Federal Student Loan Debt Tops $800 Billion
December 31, 2014 – 12:37 AM
By Terence P. Jeffrey
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Statue of George Washington stands near the University of Texas Tower in Austin, Texas. (AP Photo)
From November 2013 through November 2014, the aggregate balance in the federal direct student loan program–as reported by the Monthly Treasury Statement–rose from $687,149,000,000 to $806,561,000,000, a one-year jump of $119,412,000,000.
The balance on all student loans, including those from private sources, exceeded a trillion dollars as of the end of the third quarter, according to the Federal Reserve Bank of New York.
“Outstanding student loan balances reported on credit reports increased to $1.13 trillion (an increase of $8 billion) as of September 30, 2014, representing about $100 billion increase from one year ago,” the bank said in its latest report on household debt and credit.
Seven years ago, in November 2007, the aggregate balance in the federal direct student loan program was only $98,529,000,000. Since then, it has grown by $708,032,000,000.
This is money that young Americans owe the federal Treasury–and that gives the federal government leverage over their lives.
“Under the DL program, the federal government essentially serves as the banker — it provides the loans to students and their families using federal capital (i.e., funds from the U.S. Treasury), and it owns the loans,” explains the Congressional Research Service.
In fact, the program is a government-funded redistribution of wealth to colleges and universities. The question is: Who will ultimately pay for that wealth transfer?
In 2013, the National Center for Educational Statistics published a study of student aid in the 2011-2012 school year. It showed that 40.2 percent of students attending a postsecondary school had a federal student loan.
The percentages were higher for full-time students and those who attended four-year colleges. Fifty-five percent of students attending college full-time had a federal loan, 58.1 percent of those attending a four-year doctorate-granting institution had a federal loan, and 61.4 percent of those attending a four-year non-doctorate granting institution had a federal loan.
The average amount of a federal student loan during that school year was $6,500.
In 2012, according to the National Association of College and University Business Officers, the University of Texas System had an endowment of $18,263,850,000 — the largest of any state university system. In 2013, that endowment grew 12 percent — or $2,184,463,000 — to hit $20,448,313,000.
Yet, according to the College Board, an in-state student attending the University of Texas at Austin during this school year will pay $26,324 in total costs (including $9,798 in tuition; $11,456 in room and board; $760 for books; $2,280 in personal expenses; and $1,490 in transportation expenses).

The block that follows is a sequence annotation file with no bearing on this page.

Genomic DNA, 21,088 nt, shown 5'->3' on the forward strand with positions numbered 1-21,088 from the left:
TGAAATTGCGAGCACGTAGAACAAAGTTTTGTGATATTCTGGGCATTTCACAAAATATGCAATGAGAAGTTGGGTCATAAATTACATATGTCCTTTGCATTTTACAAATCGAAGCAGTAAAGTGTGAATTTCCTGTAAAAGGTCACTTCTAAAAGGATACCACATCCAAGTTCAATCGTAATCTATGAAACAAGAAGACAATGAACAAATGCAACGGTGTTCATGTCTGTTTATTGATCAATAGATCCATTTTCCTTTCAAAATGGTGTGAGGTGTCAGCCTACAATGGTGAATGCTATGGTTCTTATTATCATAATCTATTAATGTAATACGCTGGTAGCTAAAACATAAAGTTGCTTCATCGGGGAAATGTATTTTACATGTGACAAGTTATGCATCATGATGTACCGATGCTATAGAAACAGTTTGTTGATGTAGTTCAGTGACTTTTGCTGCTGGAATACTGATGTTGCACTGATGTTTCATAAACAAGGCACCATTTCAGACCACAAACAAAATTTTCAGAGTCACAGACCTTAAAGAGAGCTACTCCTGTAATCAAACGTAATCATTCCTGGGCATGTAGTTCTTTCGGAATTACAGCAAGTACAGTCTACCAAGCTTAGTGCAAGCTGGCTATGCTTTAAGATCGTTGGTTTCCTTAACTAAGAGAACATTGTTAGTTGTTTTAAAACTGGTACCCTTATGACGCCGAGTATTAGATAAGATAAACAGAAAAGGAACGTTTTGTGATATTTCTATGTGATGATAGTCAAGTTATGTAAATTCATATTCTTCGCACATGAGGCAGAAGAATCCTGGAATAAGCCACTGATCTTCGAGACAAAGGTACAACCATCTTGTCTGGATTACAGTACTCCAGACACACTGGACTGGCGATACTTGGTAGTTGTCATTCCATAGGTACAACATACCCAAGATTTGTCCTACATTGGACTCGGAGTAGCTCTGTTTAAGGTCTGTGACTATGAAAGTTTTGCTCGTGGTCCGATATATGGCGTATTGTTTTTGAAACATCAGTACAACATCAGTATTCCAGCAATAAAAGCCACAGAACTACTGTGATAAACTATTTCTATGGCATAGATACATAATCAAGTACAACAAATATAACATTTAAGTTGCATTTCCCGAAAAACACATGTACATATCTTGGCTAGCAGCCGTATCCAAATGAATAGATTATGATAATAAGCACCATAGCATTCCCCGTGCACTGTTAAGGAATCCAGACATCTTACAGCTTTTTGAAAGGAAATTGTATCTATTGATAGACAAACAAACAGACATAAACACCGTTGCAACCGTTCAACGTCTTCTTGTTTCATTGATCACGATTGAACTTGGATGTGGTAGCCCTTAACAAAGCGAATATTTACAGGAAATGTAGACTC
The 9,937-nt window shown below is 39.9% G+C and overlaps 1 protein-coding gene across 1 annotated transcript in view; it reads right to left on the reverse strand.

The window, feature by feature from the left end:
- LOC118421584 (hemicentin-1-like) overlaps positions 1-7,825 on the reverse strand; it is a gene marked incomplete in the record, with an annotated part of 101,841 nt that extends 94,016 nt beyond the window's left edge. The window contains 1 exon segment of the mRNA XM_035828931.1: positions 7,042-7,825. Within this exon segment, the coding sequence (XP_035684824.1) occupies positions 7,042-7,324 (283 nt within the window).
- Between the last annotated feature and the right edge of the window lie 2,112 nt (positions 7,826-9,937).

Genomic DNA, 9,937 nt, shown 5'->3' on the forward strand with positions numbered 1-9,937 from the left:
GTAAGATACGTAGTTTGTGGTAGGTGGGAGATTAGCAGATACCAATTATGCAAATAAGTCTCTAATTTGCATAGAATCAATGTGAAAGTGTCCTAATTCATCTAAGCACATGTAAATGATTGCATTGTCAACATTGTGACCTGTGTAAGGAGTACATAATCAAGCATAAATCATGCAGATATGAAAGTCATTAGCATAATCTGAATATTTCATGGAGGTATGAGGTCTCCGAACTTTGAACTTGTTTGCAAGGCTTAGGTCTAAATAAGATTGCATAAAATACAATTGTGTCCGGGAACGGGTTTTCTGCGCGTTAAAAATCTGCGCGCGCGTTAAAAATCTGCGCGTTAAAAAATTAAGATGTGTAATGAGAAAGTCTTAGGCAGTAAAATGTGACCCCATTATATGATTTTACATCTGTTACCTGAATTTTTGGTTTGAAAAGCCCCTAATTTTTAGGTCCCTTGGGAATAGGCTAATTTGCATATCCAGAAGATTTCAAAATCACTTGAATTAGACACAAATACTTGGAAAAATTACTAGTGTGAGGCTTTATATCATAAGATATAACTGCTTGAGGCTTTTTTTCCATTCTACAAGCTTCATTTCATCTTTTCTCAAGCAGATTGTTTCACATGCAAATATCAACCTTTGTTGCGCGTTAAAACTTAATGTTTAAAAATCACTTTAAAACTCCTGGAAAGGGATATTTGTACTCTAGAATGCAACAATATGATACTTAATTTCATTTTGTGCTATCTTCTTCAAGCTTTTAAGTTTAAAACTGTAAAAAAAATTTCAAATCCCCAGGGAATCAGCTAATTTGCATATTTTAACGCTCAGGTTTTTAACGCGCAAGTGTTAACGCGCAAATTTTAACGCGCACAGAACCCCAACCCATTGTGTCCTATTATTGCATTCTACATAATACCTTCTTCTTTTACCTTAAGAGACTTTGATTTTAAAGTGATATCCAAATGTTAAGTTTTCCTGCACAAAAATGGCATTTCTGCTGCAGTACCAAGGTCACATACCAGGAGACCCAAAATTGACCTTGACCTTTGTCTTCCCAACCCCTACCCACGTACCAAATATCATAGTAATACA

The “average indebtedness at graduation” of a University of Texas student is $25,300, says the College Board. This is “the typical amount of loan money a student who attended this college must pay back.” (The College Board does not specify how much of that indebtedness is owed to the federal government.)
In 2012, according to NACUBO, Harvard had an endowment of $30,435,375,000 — the largest of any American university.
In 2013, that endowment grew 6.2 percent — or $1,898,918,000 — to $32,334,293,000.
Yet, according to the College Board, the cost of attending Harvard this year is $62,250 (including $43,938 in tuition, $14,669 in room and board, $1,000 for books and supplies and $2,643 in personal expenses). The “average indebtedness at graduation” of a Harvard student is $12,560.
By doling out a net average of about $100 billion per year in student loans, the federal government allows even the nation’s wealthiest universities to charge students more than they and their families can pay without going into debt.
That makes colleges richer and students poorer.
The federal government already has programs in place to forgive or payoff the student loans of Americans who engage in government-approved activities, or who do not do well enough financially in their after-college years to pay off their own loans.
“Loan forgiveness and loan repayment programs,” says the Congressional Research Service, “typically are intended to support one or more of the following goals: Provide a financial incentive to encourage individuals to enter public service. Provide a financial incentive to encourage individuals to enter a particular profession, occupation, or occupational specialty. Provide a financial incentive to encourage individuals to remain employed in a high-need profession or occupation — often in certain locations or at certain facilities. Provide debt relief to borrowers who, after repaying their student loans as a proportion of their income for an extended period of time, have not completely repaid their entire student loan debt.”
“Currently, over 50 loan forgiveness and loan repayment programs are authorized, and at least 30 of which were operational as of October 1, 2013,” says CRS.
When the government forgives or repays a student loan, it becomes a redistribution of wealth from taxpayers to a person who attended college.